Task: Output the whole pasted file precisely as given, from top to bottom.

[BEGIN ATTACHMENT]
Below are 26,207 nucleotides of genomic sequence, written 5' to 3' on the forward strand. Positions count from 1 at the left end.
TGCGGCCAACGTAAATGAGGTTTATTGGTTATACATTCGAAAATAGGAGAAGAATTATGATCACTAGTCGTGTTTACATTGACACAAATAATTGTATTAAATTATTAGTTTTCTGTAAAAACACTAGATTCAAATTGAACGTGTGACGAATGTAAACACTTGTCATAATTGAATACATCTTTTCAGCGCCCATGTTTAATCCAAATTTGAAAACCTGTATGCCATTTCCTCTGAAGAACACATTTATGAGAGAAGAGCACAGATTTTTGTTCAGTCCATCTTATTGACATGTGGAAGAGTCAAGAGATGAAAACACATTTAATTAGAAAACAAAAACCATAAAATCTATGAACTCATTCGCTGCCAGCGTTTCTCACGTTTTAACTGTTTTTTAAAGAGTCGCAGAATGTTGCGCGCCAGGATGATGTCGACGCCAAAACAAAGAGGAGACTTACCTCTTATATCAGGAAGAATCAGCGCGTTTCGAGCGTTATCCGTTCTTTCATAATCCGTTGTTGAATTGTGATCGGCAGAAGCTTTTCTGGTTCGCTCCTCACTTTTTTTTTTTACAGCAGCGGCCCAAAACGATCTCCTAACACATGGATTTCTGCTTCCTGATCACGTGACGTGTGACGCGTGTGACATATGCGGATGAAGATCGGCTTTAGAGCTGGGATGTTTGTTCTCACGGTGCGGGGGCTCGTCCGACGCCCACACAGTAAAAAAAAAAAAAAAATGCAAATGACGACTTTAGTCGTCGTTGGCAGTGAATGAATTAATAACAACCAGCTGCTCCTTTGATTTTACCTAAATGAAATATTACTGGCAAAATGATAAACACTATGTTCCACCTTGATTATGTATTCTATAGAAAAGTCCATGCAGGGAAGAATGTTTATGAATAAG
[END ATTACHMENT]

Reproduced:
Below are 26,207 nucleotides of genomic sequence, written 5' to 3' on the forward strand. Positions count from 1 at the left end.
TGCGGCCAACGTAAATGAGGTTTATTGGTTATACATTCGAAAATAGGAGAAGAATTATGATCACTAGTCGTGTTTACATTGACACAAATAATTGTATTAAATTATTAGTTTTCTGTAAAAACACTAGATTCAAATTGAACGTGTGACGAATGTAAACACTTGTCATAATTGAATACATCTTTTCAGCGCCCATGTTTAATCCAAATTTGAAAACCTGTATGCCATTTCCTCTGAAGAACACATTTATGAGAGAAGAGCACAGATTTTTGTTCAGTCCATCTTATTGACATGTGGAAGAGTCAAGAGATGAAAACACATTTAATTAGAAAACAAAAACCATAAAATCTATGAACTCATTCGCTGCCAGCGTTTCTCACGTTTTAACTGTTTTTTAAAGAGTCGCAGAATGTTGCGCGCCAGGATGATGTCGACGCCAAAACAAAGAGGAGACTTACCTCTTATATCAGGAAGAATCAGCGCGTTTCGAGCGTTATCCGTTCTTTCATAATCCGTTGTTGAATTGTGATCGGCAGAAGCTTTTCTGGTTCGCTCCTCACTTTTTTTTTTTACAGCAGCGGCCCAAAACGATCTCCTAACACATGGATTTCTGCTTCCTGATCACGTGACGTGTGACGCGTGTGACATATGCGGATGAAGATCGGCTTTAGAGCTGGGATGTTTGTTCTCACGGTGCGGGGGCTCGTCCGACGCCCACACAGTAAAAAAAAAAAAAAAATGCAAATGACGACTTTAGTCGTCGTTGGCAGTGAATGAATTAATAACAACCAGCTGCTCCTTTGATTTTACCTAAATGAAATATTACTGGCAAAATGATAAACACTATGTTCCACCTTGATTATGTATTCTATAGAAAAGTCCATGCAGGGAAGAATGTTTATGAATAAG